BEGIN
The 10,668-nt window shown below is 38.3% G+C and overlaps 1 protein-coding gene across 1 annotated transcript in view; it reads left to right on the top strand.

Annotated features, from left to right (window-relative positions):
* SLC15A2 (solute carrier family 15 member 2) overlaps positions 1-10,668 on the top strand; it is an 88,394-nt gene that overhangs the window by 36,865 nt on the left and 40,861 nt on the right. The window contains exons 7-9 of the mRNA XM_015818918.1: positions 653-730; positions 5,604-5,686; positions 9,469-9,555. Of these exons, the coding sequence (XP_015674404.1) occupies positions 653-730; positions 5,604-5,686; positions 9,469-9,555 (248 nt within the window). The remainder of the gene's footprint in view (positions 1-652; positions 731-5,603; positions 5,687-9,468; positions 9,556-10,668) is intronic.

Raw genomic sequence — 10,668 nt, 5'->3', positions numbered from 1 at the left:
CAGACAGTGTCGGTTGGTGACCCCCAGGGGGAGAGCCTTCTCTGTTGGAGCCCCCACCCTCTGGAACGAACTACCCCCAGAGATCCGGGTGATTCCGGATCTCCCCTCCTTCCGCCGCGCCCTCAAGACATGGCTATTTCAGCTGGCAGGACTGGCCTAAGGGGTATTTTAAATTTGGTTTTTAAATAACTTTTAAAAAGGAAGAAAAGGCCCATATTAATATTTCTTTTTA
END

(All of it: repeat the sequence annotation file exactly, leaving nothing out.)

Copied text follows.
The 10,668-nt window shown below is 38.3% G+C and overlaps 1 protein-coding gene across 1 annotated transcript in view; it reads left to right on the top strand.

Annotated features, from left to right (window-relative positions):
* SLC15A2 (solute carrier family 15 member 2) overlaps positions 1-10,668 on the top strand; it is an 88,394-nt gene that overhangs the window by 36,865 nt on the left and 40,861 nt on the right. The window contains exons 7-9 of the mRNA XM_015818918.1: positions 653-730; positions 5,604-5,686; positions 9,469-9,555. Of these exons, the coding sequence (XP_015674404.1) occupies positions 653-730; positions 5,604-5,686; positions 9,469-9,555 (248 nt within the window). The remainder of the gene's footprint in view (positions 1-652; positions 731-5,603; positions 5,687-9,468; positions 9,556-10,668) is intronic.

Raw genomic sequence — 10,668 nt, 5'->3', positions numbered from 1 at the left:
CAGACAGTGTCGGTTGGTGACCCCCAGGGGGAGAGCCTTCTCTGTTGGAGCCCCCACCCTCTGGAACGAACTACCCCCAGAGATCCGGGTGATTCCGGATCTCCCCTCCTTCCGCCGCGCCCTCAAGACATGGCTATTTCAGCTGGCAGGACTGGCCTAAGGGGTATTTTAAATTTGGTTTTTAAATAACTTTTAAAAAGGAAGAAAAGGCCCATATTAATATTTCTTTTTA